I'm coming up on the end of my Reforge experience, so I've been tackling as many courses as possible over the past few months. One of those was the Advanced Growth Strategy course. This is largely a follow-up to the foundational Growth Series which I wrote about in previous posts.

The idea here is to zoom out and understand bigger-picture elements to how you grow rather than focusing in on specific tactics. This short summary aims to lay out the broad strokes of the course. As always, I recommend checking out the original content for a deeper dive.

Micro + Macro Loops

Before the course gets into the advanced stuff, it covers the building blocks on how companies grow today. There are two ways to think about these foundational elements: Micro and macro. On the micro side, these are the more day-to-day levers that you are pulling to acquire and retain users. The big ones are:

  • Viral loops: One person leads to another person signing up
  • Content loops: Content brings in signups which enables more content
  • Paid loops: Ads bring in signups which enables more ads

Then there's the macro aspect of things. These are less tactical and more strategic tailwinds enabled by your product and business model. Things like:

  • Direct network effects: When value to a user increases as more people use the product
  • Cross-side network effects: When value to one type of user increases as more users of another type use the product
  • Data network effects: When the quality or cost of the product improves as more usage data is collected
  • Economies of scale: When volume grows, returns increase leading to more volume
  • Brand: When social capital is built through other compounding loops

Defining Your Growth Model

Now that you have the lay of the land for your product + business model, it's time to define your growth model. It's recommended that you start thinking about this through a qualitative lens and then layer on the quantitative stuff. Start by using the menu of loops above to build out something like this for your product:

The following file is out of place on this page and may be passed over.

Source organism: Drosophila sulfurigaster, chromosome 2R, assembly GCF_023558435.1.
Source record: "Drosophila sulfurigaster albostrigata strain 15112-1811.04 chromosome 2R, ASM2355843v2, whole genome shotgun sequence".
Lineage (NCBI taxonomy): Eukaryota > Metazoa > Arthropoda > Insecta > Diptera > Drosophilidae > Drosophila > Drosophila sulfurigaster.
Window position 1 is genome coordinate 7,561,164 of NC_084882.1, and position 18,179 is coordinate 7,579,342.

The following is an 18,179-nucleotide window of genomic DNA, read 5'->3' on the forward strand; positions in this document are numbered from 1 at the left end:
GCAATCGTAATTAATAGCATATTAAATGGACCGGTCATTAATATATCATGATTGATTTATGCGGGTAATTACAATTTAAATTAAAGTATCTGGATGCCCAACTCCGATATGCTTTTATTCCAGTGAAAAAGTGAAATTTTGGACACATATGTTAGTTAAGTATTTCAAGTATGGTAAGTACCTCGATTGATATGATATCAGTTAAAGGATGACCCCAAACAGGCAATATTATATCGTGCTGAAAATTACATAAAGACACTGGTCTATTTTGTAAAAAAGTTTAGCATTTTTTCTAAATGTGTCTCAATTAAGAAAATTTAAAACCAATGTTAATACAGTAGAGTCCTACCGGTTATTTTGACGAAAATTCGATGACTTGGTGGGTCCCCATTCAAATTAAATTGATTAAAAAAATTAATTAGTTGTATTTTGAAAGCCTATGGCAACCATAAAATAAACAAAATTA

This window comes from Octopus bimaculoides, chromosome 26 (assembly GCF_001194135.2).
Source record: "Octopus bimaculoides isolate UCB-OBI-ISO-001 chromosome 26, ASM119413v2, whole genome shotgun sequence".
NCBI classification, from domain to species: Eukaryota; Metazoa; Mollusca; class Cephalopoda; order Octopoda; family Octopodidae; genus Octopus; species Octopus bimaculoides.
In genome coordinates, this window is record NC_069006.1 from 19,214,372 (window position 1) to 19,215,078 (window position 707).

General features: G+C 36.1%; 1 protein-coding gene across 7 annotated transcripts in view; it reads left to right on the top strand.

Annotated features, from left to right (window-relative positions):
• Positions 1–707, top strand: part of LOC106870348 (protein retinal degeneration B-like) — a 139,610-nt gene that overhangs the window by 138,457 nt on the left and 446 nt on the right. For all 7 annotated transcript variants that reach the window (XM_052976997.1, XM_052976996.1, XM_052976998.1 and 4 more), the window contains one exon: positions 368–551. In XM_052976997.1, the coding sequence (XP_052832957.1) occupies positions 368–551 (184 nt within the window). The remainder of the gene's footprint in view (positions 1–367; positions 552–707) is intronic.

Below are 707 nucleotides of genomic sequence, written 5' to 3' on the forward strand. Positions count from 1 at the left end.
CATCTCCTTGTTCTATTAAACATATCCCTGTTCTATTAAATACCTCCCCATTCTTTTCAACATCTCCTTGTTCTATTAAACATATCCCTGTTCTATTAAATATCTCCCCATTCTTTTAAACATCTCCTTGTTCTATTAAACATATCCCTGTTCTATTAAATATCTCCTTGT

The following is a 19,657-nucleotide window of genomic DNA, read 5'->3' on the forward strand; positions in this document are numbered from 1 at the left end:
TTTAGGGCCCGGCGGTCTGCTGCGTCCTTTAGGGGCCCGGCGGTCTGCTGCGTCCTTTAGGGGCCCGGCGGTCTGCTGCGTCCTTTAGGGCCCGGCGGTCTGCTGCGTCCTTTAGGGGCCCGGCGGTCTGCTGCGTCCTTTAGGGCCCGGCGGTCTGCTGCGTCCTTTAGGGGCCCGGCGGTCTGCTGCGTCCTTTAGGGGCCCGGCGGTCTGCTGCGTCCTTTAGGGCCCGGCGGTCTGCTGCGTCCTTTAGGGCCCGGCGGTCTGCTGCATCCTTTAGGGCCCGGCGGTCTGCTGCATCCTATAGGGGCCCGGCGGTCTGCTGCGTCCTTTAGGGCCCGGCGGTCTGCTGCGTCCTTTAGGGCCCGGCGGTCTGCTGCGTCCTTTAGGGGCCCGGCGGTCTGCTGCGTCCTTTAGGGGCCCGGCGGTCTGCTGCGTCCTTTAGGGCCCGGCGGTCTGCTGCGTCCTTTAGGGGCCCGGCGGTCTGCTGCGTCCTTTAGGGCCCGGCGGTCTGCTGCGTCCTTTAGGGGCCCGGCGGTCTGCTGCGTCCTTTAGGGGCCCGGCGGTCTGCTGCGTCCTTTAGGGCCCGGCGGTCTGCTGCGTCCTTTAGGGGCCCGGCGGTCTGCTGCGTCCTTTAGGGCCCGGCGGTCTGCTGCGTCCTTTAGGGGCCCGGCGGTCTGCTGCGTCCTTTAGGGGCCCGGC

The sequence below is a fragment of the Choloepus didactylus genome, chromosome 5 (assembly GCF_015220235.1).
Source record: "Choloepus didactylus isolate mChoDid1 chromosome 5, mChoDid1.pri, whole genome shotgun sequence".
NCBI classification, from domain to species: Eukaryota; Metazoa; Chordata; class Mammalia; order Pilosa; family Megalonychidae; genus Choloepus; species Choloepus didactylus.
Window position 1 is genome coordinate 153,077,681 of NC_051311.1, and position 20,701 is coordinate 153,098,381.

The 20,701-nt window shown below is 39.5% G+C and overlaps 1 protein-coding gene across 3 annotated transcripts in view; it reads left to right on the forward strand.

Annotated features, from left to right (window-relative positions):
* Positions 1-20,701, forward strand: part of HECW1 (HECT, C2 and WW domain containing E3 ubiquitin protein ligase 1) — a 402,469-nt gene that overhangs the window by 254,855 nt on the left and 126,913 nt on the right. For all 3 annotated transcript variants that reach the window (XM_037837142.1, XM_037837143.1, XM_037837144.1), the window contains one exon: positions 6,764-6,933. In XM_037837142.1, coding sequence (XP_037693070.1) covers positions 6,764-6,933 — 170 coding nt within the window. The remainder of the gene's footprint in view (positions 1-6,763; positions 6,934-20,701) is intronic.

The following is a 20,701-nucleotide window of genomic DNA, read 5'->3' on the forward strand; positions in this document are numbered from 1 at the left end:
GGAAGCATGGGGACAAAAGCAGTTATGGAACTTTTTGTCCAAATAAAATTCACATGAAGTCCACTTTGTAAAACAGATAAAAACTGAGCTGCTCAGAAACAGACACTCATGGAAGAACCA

The map above gives you a visual sense of how you grow. Then you want to layer data onto each of these boxes showing conversion and baseline volume for each "step" of the model. This will pay dividends in the next section as we move into more strategic territory.

Attacking Points of Leverage

Using the map above, start looking for points of leverage. Lean on the questions, "What can we reasonably increase?" and "What impact will an X% increase have on outcomes?" to guide your analysis.

You should be able to pick out a few loops where some pretty sweet opportunities lie. These opportunities generally fall in three buckets:

  • Getting to minimum scope: Loops require a critical mass of inputs before they can really start spinning like you want them to. To do this, you can try narrowing the scope, introducing some non-scalable spikes, or leveraging existing loops.
  • Optimizing loops: Once a loop begins performing, your focus shifts to optimizing that loop. This normally means reducing bad friction, adding good friction, increasing throughput, and better aligns value creation + capture.
  • Expanding loops: Last but not least, your established loops are probably driving a good bit of growth. How can you expand on them to bring that value to other segments? Focus on adding a new type of value generator, distributor, or receiver.

As you identify which bucket a given opportunity falls into, you can move onto answering questions like "Where is the constraint?" and "Why is it constrained?" which will drive a lot of the action items from this analysis, and the meaty part of your strategy.

Communicating Your Strategy

At the end of the day, it doesn't matter how effective your strategy is if you can't align individuals, teams, and the broader org around it. The general approach to doing this is creating some sort of deck or write-up with a cohesive narrative. At the very least, try to cover:

  • Company and team mission
  • Your high-level growth model
  • Closer look at core growth loops
  • Current constraints and points of leverage
  • Potential impact if you addressed them
  • Resourcing and action items

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